By Clare Fielder
Aimed at children in years 1 and 2, the My First Story course serves as an introduction into story writing by using familiar fairytales and stories as a way of looking at how stories are structured. Let’s see first how we guide children in planning and structuring their stories by using simple but very effective tools.
Storymapping and the 5 Stages of Storytelling
Each week of the term we look at a different fairytale. As a class, or in small groups, we break down the content of each fairytale into five stages:
2. Rising Action;
4. Falling Action (Solution);
The students then have the chance to retell the story in their own words. It is always fascinating to see each child interpreting the fairytales in their own way, choosing whether to narrate it as a comedy, a tragedy, or somewhere in between, like the story that opened with ‘the ugly duckling left home because he didn’t feel appreciated’!
Using fairytales as a starting point, the young writers experiment with what happens if we change certain details. What if the ugly duckling had never realised he was a swan? What if the three little pigs were actually the villains of the story? This gives the children more freedom to use their imaginations, and to have fun whilst implementing what they have learnt about structure.
The biggest challenge for the children is remembering to include each stage of the story. For this reason we often refer back to a story mountain, which is a simplified ‘story arc’. This is a great visual reminder!
When telling stories orally children can trace the mountain with a finger as they are speaking, and this ensures that their stories are told in a logical order. Children plan their stories by filling out blank story mountains. This gives them something to look back at if they get to a point where they don’t know what to write next, and helps them to order their ideas in a logical way. Learning the fundamentals of storywriting early on give children a solid logical framework which can be applied even in seemingly unrelated fields such as software engineering.
Looking back on the classes that I’ve taught, I am impressed by how far the young writers have come. They are all producing stories, both written and orally, that have a beginning, middle and end. From looking closely at the structures of stories they know well they are becoming more comfortable thinking analytically and it has also been great to see them giving each other thoughtful feedback when sharing stories.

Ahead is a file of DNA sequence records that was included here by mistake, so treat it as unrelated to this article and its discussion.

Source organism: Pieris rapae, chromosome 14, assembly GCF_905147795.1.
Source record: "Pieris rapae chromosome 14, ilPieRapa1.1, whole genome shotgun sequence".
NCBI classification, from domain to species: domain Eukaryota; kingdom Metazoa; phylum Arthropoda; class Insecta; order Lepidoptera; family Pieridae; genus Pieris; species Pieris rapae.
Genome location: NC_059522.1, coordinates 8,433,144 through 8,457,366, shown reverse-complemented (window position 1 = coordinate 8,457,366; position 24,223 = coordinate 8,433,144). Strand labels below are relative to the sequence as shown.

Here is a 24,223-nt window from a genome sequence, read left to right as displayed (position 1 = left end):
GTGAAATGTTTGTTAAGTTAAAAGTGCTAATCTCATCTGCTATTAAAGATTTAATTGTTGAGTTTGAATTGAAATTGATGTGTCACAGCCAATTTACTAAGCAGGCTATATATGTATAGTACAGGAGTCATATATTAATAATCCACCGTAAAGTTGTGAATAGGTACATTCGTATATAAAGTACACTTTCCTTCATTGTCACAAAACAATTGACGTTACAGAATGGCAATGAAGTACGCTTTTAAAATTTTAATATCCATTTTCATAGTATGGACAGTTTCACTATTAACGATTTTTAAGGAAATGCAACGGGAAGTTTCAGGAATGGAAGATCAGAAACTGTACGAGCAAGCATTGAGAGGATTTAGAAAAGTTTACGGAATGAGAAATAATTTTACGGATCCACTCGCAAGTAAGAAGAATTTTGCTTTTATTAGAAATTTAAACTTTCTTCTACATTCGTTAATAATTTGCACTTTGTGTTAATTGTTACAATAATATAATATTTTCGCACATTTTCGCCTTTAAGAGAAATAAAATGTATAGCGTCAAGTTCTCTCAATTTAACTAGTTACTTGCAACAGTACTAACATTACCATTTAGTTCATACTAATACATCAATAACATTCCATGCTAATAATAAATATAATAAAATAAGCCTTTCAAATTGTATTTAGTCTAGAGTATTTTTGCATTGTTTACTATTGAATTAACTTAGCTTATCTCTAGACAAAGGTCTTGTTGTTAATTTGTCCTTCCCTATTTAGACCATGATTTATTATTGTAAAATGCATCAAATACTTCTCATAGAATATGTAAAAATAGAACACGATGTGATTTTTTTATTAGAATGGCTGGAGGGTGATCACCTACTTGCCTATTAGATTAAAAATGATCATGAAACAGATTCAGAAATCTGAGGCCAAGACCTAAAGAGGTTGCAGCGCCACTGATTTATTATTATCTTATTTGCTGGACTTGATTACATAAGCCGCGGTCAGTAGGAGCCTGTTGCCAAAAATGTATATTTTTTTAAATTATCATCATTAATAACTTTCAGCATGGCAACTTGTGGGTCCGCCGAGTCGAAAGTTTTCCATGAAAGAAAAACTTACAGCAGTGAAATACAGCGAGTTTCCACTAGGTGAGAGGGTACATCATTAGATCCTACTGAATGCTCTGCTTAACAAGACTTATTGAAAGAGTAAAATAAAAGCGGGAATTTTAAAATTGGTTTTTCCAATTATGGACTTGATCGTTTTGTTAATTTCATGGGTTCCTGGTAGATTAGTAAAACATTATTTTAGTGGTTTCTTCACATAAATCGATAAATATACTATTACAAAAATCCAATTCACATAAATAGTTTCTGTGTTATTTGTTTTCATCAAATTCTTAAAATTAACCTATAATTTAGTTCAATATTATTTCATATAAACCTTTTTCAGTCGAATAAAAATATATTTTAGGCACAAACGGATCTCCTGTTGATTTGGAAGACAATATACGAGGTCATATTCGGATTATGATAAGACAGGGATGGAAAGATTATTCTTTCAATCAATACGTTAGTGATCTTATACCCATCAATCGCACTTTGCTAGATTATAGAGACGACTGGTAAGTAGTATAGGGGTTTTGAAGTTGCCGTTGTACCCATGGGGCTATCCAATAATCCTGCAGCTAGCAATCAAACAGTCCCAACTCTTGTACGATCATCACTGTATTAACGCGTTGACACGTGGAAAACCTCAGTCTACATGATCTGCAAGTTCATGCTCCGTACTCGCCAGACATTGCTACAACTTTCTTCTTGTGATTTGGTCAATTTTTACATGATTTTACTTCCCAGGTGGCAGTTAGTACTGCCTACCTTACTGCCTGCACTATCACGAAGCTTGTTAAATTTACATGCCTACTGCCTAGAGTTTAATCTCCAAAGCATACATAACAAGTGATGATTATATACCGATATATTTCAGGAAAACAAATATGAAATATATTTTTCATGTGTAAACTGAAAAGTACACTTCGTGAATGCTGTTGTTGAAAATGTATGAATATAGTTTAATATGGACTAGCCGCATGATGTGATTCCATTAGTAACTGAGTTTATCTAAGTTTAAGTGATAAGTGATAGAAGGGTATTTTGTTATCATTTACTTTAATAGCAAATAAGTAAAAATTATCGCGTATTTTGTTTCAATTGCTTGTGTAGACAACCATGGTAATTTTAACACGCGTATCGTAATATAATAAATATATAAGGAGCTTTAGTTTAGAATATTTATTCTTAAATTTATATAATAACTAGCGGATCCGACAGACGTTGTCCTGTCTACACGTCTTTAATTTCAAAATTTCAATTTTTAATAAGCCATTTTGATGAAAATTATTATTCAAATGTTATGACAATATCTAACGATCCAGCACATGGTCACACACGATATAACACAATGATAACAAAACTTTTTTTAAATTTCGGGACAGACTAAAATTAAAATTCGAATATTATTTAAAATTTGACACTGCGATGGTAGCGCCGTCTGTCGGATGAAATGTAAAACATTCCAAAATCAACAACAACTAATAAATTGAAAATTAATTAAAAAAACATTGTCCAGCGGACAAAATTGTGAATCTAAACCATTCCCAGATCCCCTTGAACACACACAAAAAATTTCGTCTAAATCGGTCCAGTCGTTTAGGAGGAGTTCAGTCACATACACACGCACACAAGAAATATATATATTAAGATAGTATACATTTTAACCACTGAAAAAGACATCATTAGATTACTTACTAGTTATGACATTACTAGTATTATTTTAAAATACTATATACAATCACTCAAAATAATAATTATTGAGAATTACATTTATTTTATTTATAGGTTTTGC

I have learned a lot from seeing the students get to grips with new writing skills and overcome challenges, at the same time as entertaining me, and each other, with their increasingly imaginative storytelling. It is always interesting to see how their writing continues to progress through the weeks – I definitely want to find out what happened after Hansel and Gretel discovered a secret science lab in the forest!
Extra: Top Tips for Supporting Young Writers
If you are wondering how you could assist your child in further developing their skills, below are some ‘top tips’ for supporting children as they continue to develop their writing beyond the My First Story course.
1. Retelling. Asking children to tell you a story they have heard recently reinforces the five stages of a story and a plot they already know provides enough scaffolding for children to experiment with their own unique style.
2. Make A Plan. It is really helpful for children to have a chance to order their thoughts before they start writing. This could mean making a story mountain or drawing a storyboard so that they always have something to refer to if they get stuck.
3. Ask Questions. When asked questions about their main character, children can quickly tell me what they look like, where they live and whether they are kind or mischievous or clever, but they hadn’t realised this was missing from their story. Asking specific questions about a story encourages children to expand their writing by including details and descriptions.
4. Give Feedback. When a child shares their story at the end of the session I ask everyone to think of something they like about the story, and something they want to see in the author’s next story. This period of constructive feedback lets children know what they are doing well and set goals for their next piece of writing.
5. Have fun! At the start of the sessions we often play quick games that help children warm-up their imaginations. One of the most popular is making up a story by taking turns saying a sentence. This helps children to start linking ideas together. Adding the challenge of keeping the story going for as long as possible encourages children to think creatively and usually results in some entertaining stories!
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Clare Fielder is a course leader at Chelsea Young Writers, practicing writer and has an MFA in fiction writing from Columbia University. She has taught creative writing and English as a Foreign Language to young people in London, Japan and South-East Asia.